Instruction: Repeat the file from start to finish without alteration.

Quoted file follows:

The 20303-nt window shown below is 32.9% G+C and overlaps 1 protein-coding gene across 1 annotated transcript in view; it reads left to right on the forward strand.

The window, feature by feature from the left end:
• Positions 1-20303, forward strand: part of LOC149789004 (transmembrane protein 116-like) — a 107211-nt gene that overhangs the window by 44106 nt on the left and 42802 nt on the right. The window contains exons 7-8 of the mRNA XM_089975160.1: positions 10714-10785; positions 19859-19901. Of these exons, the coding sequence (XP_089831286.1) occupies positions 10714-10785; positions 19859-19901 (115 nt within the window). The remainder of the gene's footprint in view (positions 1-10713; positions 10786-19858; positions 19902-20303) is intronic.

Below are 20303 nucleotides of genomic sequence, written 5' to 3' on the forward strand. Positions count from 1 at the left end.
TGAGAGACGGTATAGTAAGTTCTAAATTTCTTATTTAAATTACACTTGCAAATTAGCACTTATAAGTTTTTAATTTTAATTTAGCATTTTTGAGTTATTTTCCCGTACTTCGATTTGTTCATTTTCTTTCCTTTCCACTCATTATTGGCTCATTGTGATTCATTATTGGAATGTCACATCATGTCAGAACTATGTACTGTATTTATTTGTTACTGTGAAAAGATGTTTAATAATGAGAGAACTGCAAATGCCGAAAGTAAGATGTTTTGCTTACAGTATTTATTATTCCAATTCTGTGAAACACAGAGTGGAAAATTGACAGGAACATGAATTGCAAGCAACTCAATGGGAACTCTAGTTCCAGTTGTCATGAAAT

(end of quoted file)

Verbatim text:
The 20303-nt window shown below is 32.9% G+C and overlaps 1 protein-coding gene across 1 annotated transcript in view; it reads left to right on the forward strand.

The window, feature by feature from the left end:
• Positions 1-20303, forward strand: part of LOC149789004 (transmembrane protein 116-like) — a 107211-nt gene that overhangs the window by 44106 nt on the left and 42802 nt on the right. The window contains exons 7-8 of the mRNA XM_089975160.1: positions 10714-10785; positions 19859-19901. Of these exons, the coding sequence (XP_089831286.1) occupies positions 10714-10785; positions 19859-19901 (115 nt within the window). The remainder of the gene's footprint in view (positions 1-10713; positions 10786-19858; positions 19902-20303) is intronic.

Below are 20303 nucleotides of genomic sequence, written 5' to 3' on the forward strand. Positions count from 1 at the left end.
TGAGAGACGGTATAGTAAGTTCTAAATTTCTTATTTAAATTACACTTGCAAATTAGCACTTATAAGTTTTTAATTTTAATTTAGCATTTTTGAGTTATTTTCCCGTACTTCGATTTGTTCATTTTCTTTCCTTTCCACTCATTATTGGCTCATTGTGATTCATTATTGGAATGTCACATCATGTCAGAACTATGTACTGTATTTATTTGTTACTGTGAAAAGATGTTTAATAATGAGAGAACTGCAAATGCCGAAAGTAAGATGTTTTGCTTACAGTATTTATTATTCCAATTCTGTGAAACACAGAGTGGAAAATTGACAGGAACATGAATTGCAAGCAACTCAATGGGAACTCTAGTTCCAGTTGTCATGAAAT